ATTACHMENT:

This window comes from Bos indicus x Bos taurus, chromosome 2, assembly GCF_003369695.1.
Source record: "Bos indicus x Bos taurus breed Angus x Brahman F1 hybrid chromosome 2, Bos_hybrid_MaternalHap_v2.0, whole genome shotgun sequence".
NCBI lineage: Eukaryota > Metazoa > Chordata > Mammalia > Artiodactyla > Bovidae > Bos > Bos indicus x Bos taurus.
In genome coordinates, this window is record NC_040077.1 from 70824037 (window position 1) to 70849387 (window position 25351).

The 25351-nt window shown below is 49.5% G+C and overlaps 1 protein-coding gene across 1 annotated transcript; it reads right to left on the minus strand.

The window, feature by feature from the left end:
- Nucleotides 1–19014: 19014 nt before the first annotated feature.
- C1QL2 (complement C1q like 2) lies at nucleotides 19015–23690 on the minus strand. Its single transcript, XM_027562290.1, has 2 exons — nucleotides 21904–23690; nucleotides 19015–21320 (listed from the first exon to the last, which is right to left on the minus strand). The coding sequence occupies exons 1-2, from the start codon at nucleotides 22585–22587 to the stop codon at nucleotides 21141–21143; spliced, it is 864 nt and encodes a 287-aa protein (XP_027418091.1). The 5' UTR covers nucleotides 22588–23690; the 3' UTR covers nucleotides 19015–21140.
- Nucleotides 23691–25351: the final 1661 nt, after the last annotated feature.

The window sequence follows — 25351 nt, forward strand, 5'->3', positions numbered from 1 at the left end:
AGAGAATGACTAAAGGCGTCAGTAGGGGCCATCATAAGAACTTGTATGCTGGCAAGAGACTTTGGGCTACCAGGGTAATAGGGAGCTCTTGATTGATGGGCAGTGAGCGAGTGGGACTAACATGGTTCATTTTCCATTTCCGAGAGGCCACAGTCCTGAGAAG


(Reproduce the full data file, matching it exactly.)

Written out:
This window comes from Bos indicus x Bos taurus, chromosome 2, assembly GCF_003369695.1.
Source record: "Bos indicus x Bos taurus breed Angus x Brahman F1 hybrid chromosome 2, Bos_hybrid_MaternalHap_v2.0, whole genome shotgun sequence".
NCBI lineage: Eukaryota > Metazoa > Chordata > Mammalia > Artiodactyla > Bovidae > Bos > Bos indicus x Bos taurus.
In genome coordinates, this window is record NC_040077.1 from 70824037 (window position 1) to 70849387 (window position 25351).

The 25351-nt window shown below is 49.5% G+C and overlaps 1 protein-coding gene across 1 annotated transcript; it reads right to left on the minus strand.

The window, feature by feature from the left end:
- Nucleotides 1–19014: 19014 nt before the first annotated feature.
- C1QL2 (complement C1q like 2) lies at nucleotides 19015–23690 on the minus strand. Its single transcript, XM_027562290.1, has 2 exons — nucleotides 21904–23690; nucleotides 19015–21320 (listed from the first exon to the last, which is right to left on the minus strand). The coding sequence occupies exons 1-2, from the start codon at nucleotides 22585–22587 to the stop codon at nucleotides 21141–21143; spliced, it is 864 nt and encodes a 287-aa protein (XP_027418091.1). The 5' UTR covers nucleotides 22588–23690; the 3' UTR covers nucleotides 19015–21140.
- Nucleotides 23691–25351: the final 1661 nt, after the last annotated feature.

The window sequence follows — 25351 nt, forward strand, 5'->3', positions numbered from 1 at the left end:
AGAGAATGACTAAAGGCGTCAGTAGGGGCCATCATAAGAACTTGTATGCTGGCAAGAGACTTTGGGCTACCAGGGTAATAGGGAGCTCTTGATTGATGGGCAGTGAGCGAGTGGGACTAACATGGTTCATTTTCCATTTCCGAGAGGCCACAGTCCTGAGAAG